Community Learning Centers championed in Cincinnati may soon spread statewide

CINCINNATI – Everyone from National Public Radio to candidates for New York's mayor has heralded Lower Price Hill's Oyler School for using its community learning center to vault kids from high dropout rates to academic success.

Oyler’s use of the centers which already has spread to 36 Cincinnati Public Schools and counting may be shared to help schools throughout Ohio under a bill introduced by Rep. Denise Driehaus that would make CPS's system a model for any district in the state that wants its own version.

Community learning centers offer supplemental services that are tailored to meet a neighborhood's needs. A school like Oyler, which serves low-income families, might include basic health services in its center such as dentistry, eye exams and nurse-practitioners. A more affluent school might emphasize community-building features, like Pleasant Ridge Montessori, which has a Ping-Pong league and Italian classes.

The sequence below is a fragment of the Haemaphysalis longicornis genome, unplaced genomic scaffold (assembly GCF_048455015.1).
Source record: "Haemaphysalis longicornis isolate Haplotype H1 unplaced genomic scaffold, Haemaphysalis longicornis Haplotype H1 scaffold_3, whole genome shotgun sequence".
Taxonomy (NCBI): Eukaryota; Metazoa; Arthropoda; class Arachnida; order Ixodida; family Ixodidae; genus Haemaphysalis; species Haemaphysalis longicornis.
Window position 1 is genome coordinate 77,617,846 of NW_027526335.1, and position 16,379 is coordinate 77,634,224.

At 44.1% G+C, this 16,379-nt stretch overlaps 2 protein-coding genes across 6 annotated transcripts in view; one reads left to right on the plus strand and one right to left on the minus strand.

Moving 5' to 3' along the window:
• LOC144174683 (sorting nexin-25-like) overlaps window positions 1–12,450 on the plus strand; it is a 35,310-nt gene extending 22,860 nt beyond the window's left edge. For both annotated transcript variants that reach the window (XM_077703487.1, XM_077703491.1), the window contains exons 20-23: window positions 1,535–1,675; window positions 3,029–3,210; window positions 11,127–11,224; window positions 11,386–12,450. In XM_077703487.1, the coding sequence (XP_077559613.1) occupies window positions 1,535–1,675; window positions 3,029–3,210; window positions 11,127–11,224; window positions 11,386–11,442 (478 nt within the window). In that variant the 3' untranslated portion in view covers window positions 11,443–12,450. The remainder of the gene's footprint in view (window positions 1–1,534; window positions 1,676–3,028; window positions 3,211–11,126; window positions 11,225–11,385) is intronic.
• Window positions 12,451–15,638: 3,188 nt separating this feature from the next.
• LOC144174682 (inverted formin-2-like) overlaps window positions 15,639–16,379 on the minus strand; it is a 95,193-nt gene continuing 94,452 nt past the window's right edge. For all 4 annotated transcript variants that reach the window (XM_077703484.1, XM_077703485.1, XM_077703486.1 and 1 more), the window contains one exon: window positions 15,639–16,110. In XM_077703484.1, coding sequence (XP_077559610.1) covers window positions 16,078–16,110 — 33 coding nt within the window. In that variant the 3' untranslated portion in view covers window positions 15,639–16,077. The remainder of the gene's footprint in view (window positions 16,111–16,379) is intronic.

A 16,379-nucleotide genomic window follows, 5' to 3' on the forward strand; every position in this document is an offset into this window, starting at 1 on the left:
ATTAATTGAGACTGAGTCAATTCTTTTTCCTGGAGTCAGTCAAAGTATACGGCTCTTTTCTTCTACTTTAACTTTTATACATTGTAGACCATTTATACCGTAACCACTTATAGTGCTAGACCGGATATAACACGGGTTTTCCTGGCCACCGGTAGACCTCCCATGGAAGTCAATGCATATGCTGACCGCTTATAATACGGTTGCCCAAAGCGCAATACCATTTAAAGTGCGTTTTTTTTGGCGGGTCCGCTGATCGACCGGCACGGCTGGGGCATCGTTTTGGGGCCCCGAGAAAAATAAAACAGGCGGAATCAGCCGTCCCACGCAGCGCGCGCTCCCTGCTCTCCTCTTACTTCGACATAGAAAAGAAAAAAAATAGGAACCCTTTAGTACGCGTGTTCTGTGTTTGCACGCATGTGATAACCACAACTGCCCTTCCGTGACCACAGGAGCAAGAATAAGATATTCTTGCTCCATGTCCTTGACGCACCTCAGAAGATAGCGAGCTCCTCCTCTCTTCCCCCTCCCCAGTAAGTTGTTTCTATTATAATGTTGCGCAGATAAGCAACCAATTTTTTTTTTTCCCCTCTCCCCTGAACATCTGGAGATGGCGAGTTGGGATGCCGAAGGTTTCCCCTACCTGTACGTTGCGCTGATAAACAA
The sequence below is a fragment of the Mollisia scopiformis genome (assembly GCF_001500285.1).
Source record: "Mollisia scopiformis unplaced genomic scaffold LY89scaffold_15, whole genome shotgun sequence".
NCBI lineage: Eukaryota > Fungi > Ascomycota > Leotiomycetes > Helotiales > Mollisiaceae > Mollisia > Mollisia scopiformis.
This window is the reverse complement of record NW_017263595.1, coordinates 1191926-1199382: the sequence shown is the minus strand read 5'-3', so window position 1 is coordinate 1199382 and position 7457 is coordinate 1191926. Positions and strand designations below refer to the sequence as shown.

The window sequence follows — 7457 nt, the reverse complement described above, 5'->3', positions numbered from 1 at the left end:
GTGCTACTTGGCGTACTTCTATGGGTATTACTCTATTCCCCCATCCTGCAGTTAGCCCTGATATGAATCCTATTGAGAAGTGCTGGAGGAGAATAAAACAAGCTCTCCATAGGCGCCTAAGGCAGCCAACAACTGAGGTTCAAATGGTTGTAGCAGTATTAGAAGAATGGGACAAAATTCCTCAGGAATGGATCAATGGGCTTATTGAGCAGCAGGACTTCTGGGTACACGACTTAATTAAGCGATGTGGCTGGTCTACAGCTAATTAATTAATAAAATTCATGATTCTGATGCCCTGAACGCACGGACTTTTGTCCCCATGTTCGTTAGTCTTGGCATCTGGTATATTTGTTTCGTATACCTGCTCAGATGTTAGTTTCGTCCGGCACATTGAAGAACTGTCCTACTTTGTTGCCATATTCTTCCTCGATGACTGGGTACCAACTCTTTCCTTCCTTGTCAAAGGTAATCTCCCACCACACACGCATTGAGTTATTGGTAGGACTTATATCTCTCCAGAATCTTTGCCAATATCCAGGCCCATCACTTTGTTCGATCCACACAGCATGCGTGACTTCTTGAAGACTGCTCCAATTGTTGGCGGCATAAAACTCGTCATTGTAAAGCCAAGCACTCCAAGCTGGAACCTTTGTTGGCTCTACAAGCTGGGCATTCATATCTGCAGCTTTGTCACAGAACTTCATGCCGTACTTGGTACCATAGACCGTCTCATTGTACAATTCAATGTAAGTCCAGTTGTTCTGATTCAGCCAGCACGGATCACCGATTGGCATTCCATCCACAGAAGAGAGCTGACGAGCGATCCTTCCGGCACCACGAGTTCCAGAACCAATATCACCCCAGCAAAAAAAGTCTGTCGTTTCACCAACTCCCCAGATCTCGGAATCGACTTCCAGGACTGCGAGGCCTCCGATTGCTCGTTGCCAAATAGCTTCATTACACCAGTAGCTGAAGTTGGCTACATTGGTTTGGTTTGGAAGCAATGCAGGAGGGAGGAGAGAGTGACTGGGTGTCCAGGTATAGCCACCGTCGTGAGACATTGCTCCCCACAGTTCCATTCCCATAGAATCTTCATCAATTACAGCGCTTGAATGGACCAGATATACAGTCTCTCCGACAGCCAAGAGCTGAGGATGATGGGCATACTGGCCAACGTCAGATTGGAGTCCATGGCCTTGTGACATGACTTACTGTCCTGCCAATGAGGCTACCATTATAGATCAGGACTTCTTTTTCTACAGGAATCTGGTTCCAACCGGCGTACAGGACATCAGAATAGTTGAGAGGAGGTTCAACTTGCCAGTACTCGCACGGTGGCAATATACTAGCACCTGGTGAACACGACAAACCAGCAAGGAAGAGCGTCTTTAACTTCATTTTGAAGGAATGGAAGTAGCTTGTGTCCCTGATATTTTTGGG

"Each community decides what goes into its community learning centers. We are not trying to tell them what to do," Driehaus said.

The centers don't use education dollars. Instead they find partners within the corporate and non-profit world.

The Cincinnati Art Museum is Silverton Paideia’s lead sponsor, providing the on-site Museum Resource Coordinator, teacher professional development, docent classroom lectures and student field visits to the view to the museum in Eden Park.

At Mt. Washington School, a health center in partnership with Mercy Hospital opened in 2013 with a full-time mental health team from Beech Acres, a community mental health agency.

The Cincinnati Health Department locates clinics within many of the centers, some providing pediatric care, others, like Roberts Academy in Price Hill, providing services to adults as well. Roberts has secured funding for a bilingual nurse practitioner to serve the many Spanish speakers in its neighborhood.

"It's about understanding what the community needs are and coming up with solutions that are sustainable over time," said Marilyn Crumpton, medical director of the Cincinnati Health Department.

CPS Superintendent Mary Ronan said the formula is working.

Become an Insider to learn how the Oyler approach is paying off and how it may soon be a model for schools across the state. 

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